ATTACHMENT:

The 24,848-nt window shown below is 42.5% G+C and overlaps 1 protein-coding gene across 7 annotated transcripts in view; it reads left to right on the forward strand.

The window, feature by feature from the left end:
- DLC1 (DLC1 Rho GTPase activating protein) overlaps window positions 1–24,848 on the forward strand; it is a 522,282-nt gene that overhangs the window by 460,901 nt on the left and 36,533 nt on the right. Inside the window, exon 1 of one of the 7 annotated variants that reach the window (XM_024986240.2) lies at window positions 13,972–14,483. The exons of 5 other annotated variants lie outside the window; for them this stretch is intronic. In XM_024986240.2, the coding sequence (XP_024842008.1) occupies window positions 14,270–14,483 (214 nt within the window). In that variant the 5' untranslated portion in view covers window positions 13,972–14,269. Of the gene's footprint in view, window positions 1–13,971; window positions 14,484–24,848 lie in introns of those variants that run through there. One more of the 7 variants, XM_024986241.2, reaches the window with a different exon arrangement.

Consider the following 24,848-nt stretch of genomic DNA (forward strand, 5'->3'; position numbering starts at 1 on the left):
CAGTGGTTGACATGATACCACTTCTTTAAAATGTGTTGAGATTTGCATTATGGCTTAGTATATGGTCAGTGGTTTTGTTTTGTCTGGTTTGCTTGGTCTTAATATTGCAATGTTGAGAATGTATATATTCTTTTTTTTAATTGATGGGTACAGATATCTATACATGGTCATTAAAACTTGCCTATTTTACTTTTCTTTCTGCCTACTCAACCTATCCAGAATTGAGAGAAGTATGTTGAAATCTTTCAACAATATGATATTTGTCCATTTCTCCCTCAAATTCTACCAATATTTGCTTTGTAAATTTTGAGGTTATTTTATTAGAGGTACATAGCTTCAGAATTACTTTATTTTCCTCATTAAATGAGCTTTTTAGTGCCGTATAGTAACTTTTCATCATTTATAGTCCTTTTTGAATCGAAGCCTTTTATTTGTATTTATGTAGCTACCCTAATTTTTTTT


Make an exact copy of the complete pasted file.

The 24,848-nt window shown below is 42.5% G+C and overlaps 1 protein-coding gene across 7 annotated transcripts in view; it reads left to right on the forward strand.

The window, feature by feature from the left end:
- DLC1 (DLC1 Rho GTPase activating protein) overlaps window positions 1–24,848 on the forward strand; it is a 522,282-nt gene that overhangs the window by 460,901 nt on the left and 36,533 nt on the right. Inside the window, exon 1 of one of the 7 annotated variants that reach the window (XM_024986240.2) lies at window positions 13,972–14,483. The exons of 5 other annotated variants lie outside the window; for them this stretch is intronic. In XM_024986240.2, the coding sequence (XP_024842008.1) occupies window positions 14,270–14,483 (214 nt within the window). In that variant the 5' untranslated portion in view covers window positions 13,972–14,269. Of the gene's footprint in view, window positions 1–13,971; window positions 14,484–24,848 lie in introns of those variants that run through there. One more of the 7 variants, XM_024986241.2, reaches the window with a different exon arrangement.

Consider the following 24,848-nt stretch of genomic DNA (forward strand, 5'->3'; position numbering starts at 1 on the left):
CAGTGGTTGACATGATACCACTTCTTTAAAATGTGTTGAGATTTGCATTATGGCTTAGTATATGGTCAGTGGTTTTGTTTTGTCTGGTTTGCTTGGTCTTAATATTGCAATGTTGAGAATGTATATATTCTTTTTTTTAATTGATGGGTACAGATATCTATACATGGTCATTAAAACTTGCCTATTTTACTTTTCTTTCTGCCTACTCAACCTATCCAGAATTGAGAGAAGTATGTTGAAATCTTTCAACAATATGATATTTGTCCATTTCTCCCTCAAATTCTACCAATATTTGCTTTGTAAATTTTGAGGTTATTTTATTAGAGGTACATAGCTTCAGAATTACTTTATTTTCCTCATTAAATGAGCTTTTTAGTGCCGTATAGTAACTTTTCATCATTTATAGTCCTTTTTGAATCGAAGCCTTTTATTTGTATTTATGTAGCTACCCTAATTTTTTTT